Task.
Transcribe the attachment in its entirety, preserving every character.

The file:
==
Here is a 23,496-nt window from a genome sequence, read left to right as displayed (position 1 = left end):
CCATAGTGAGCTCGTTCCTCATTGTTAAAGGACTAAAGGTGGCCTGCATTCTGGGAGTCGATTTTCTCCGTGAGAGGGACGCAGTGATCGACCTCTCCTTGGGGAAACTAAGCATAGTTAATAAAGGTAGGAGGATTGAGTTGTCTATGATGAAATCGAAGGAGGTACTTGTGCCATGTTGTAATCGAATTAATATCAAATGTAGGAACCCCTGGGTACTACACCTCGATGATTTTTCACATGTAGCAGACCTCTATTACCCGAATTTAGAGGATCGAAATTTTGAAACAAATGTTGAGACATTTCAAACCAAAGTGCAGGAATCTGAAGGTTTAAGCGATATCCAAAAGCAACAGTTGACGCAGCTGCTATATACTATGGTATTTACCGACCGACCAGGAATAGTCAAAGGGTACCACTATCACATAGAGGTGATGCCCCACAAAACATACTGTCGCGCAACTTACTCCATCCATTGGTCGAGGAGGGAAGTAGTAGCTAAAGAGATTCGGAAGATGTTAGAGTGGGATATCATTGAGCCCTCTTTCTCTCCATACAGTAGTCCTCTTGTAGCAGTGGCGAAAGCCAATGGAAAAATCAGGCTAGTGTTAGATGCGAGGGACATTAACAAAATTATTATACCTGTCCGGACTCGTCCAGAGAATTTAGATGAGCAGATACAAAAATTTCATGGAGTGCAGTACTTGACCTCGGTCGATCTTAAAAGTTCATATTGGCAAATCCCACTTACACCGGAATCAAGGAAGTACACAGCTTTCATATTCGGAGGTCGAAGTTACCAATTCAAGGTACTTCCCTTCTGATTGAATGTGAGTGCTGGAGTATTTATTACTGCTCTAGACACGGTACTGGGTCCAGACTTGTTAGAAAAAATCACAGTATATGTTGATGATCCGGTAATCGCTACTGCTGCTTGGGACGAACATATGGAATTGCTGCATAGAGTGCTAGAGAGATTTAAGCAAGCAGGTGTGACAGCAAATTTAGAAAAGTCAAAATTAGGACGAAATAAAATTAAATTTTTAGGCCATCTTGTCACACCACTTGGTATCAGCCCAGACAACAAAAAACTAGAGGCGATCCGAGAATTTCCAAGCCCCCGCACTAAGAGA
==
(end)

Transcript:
Here is a 23,496-nt window from a genome sequence, read left to right as displayed (position 1 = left end):
CCATAGTGAGCTCGTTCCTCATTGTTAAAGGACTAAAGGTGGCCTGCATTCTGGGAGTCGATTTTCTCCGTGAGAGGGACGCAGTGATCGACCTCTCCTTGGGGAAACTAAGCATAGTTAATAAAGGTAGGAGGATTGAGTTGTCTATGATGAAATCGAAGGAGGTACTTGTGCCATGTTGTAATCGAATTAATATCAAATGTAGGAACCCCTGGGTACTACACCTCGATGATTTTTCACATGTAGCAGACCTCTATTACCCGAATTTAGAGGATCGAAATTTTGAAACAAATGTTGAGACATTTCAAACCAAAGTGCAGGAATCTGAAGGTTTAAGCGATATCCAAAAGCAACAGTTGACGCAGCTGCTATATACTATGGTATTTACCGACCGACCAGGAATAGTCAAAGGGTACCACTATCACATAGAGGTGATGCCCCACAAAACATACTGTCGCGCAACTTACTCCATCCATTGGTCGAGGAGGGAAGTAGTAGCTAAAGAGATTCGGAAGATGTTAGAGTGGGATATCATTGAGCCCTCTTTCTCTCCATACAGTAGTCCTCTTGTAGCAGTGGCGAAAGCCAATGGAAAAATCAGGCTAGTGTTAGATGCGAGGGACATTAACAAAATTATTATACCTGTCCGGACTCGTCCAGAGAATTTAGATGAGCAGATACAAAAATTTCATGGAGTGCAGTACTTGACCTCGGTCGATCTTAAAAGTTCATATTGGCAAATCCCACTTACACCGGAATCAAGGAAGTACACAGCTTTCATATTCGGAGGTCGAAGTTACCAATTCAAGGTACTTCCCTTCTGATTGAATGTGAGTGCTGGAGTATTTATTACTGCTCTAGACACGGTACTGGGTCCAGACTTGTTAGAAAAAATCACAGTATATGTTGATGATCCGGTAATCGCTACTGCTGCTTGGGACGAACATATGGAATTGCTGCATAGAGTGCTAGAGAGATTTAAGCAAGCAGGTGTGACAGCAAATTTAGAAAAGTCAAAATTAGGACGAAATAAAATTAAATTTTTAGGCCATCTTGTCACACCACTTGGTATCAGCCCAGACAACAAAAAACTAGAGGCGATCCGAGAATTTCCAAGCCCCCGCACTAAGAGA